How do you use technology during literacy centers? I thought I would put together a few posts about how I integrate technology into my center routine. This is also a Linky Party and a giveaway – see below for the details!
Day 1: Organization of Centers and Tools for Centers
Day 2: Listening Centers
Day 3: Work on Reading
Day 4: Work on Words
Day 5: Work on Writing
Today is Day 2!
1. Listening on the Computer
I love using my classroom computers for the Listening Center! We have 6 computers in our first grade classrooms for student use and they are fantastic for setting up listening centers.
There are a few free sites out there with stories for children. Some that I have used in the past have added a subscription fee and others have so many ads that I am worried about using them in the classroom. Storyline Online is fantastic! However, I caution you about the Tooth Fairy story. Check it out and see if you want to use this site. I have used it more for a whole class listening activity rather than me reading a story aloud. The Magic Keys is also a good site, but a bit limited. StoryNory, Tumble Books, and Speakaboos have all gone to a fee-based format.
National Geographic Young Explorer gives children access to their past issues of National Geographic. This has been fantastic in my classroom. We subscribe to the magazine and put the issue on the Promethean Board for an interactive experience, but I also love that the kids can go on to read and listen later at centers.
Next, I have 2 sites that are subscription sites. Our library has subscribed to both sites for classroom use and they are indispensible for most of our classroom teachers. They are great to use with the Promethean Board. Pebble Go is a non-fiction database on animals and the world around us. The kids love to read and listen during centers. It is great for research. Bookflix is another site that I have mentioned before. It has a fantastic collection of fiction and non-fiction books for students to listen to and read.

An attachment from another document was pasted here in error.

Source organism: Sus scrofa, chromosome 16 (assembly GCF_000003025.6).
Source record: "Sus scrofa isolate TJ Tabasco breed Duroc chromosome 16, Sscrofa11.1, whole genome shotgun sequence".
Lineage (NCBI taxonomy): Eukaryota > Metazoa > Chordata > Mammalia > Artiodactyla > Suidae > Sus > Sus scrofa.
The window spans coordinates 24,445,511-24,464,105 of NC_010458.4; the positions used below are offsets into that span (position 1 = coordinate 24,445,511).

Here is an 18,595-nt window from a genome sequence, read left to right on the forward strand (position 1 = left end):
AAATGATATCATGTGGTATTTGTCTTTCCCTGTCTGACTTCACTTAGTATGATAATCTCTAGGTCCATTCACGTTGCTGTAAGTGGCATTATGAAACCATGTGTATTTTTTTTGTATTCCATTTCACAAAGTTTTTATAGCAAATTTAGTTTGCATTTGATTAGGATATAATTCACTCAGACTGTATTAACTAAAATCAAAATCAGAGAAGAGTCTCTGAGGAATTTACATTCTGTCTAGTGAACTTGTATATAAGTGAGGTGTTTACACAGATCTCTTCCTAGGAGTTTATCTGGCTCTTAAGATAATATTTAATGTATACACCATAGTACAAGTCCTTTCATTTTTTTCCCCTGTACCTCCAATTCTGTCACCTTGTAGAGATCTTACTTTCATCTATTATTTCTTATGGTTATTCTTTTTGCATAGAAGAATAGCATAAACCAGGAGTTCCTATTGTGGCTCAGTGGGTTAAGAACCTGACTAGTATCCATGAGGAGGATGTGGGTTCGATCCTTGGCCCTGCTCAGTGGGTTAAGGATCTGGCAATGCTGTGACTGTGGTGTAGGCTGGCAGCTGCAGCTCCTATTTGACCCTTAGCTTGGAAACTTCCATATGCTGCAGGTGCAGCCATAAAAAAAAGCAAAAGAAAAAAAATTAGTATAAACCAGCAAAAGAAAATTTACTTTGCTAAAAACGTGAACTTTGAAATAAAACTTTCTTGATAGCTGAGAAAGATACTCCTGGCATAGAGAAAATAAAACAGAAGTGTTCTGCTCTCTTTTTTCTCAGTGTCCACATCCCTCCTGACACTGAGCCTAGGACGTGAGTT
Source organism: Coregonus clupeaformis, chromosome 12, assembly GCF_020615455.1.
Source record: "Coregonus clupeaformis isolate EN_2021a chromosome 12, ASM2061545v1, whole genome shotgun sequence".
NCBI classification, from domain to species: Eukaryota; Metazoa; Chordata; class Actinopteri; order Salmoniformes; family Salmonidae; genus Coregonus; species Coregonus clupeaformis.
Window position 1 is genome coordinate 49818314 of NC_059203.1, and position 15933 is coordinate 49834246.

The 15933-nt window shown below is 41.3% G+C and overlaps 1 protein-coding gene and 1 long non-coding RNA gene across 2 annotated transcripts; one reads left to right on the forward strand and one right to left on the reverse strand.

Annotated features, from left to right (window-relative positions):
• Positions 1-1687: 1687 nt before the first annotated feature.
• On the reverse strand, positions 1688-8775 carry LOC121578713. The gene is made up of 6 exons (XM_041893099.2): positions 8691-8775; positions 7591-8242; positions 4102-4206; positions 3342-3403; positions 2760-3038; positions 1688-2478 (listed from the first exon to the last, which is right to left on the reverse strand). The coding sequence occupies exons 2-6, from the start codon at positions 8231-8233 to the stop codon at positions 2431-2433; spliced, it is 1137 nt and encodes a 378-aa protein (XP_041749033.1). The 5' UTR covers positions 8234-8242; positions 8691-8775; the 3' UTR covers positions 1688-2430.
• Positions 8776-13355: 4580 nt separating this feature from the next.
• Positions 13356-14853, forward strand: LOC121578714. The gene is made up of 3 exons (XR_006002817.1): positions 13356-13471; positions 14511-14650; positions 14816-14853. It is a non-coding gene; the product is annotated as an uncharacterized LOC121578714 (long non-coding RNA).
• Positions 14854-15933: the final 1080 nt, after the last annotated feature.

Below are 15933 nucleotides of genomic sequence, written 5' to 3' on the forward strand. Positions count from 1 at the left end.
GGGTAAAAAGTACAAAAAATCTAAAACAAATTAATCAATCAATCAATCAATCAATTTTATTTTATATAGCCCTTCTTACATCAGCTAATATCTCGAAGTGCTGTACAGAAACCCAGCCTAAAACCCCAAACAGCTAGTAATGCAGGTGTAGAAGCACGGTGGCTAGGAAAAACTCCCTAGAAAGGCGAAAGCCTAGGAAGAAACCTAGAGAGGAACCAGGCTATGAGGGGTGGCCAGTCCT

2. Listening Center Board for the Promethean
The Promethean Board allows the create of pages where you can lock in a link and an image on a page. For example, I have a Listening Center Chart that is anchored to my student desktops. Students click on the chart and it opens a page with all of the links students are allowed to access during centers. That way, I can give them access to a few choices and it limits what they can do – no Legoland allowed!
3. MP3s or iPods
I also have a listening center that is not computer-based. I struggled with the old tape-deck players and cd players for years and finally decided to go with MP3 players when I saw a good deal through Scholastic. There are a few great MP3 players out there for children, but they can be pretty pricey. I have seen some good deals on Ebay, but have stuck with my old players at this point. They were $8 on clearance at one point and I bought 8 with my bonus points. I can’t find my picture of them right now.
iPods would also be a great option, if they are available to you. I work in an area where we can access them through a regional loan program, I just have not been able to get them yet.
I have gradually acquired books with cds through Scholastic. This is a nice system because I only need one copy of the book and students have their own listening tools. I load the cds into my computer and transfer one story to each MP3. With 8 players, that gives each child 2 centers for 4 weeks. So, I have them use the MP3s twice a week and the computer twice a week. I store the MP3 player and the book in a baggie and put the stories in a basket. This gives my students a bit of choice during this center.
I bought earphones from the dollar store a few years ago, one for each student. They are stored in baggies with student numbers on them. I have toyed with the idea of putting them on a supply list too, because mine are starting to break at this point. The earphones are stored in a Sterlite container with magic numbers 1-7 in the top drawer, 8-14, and 15-21 in the next two.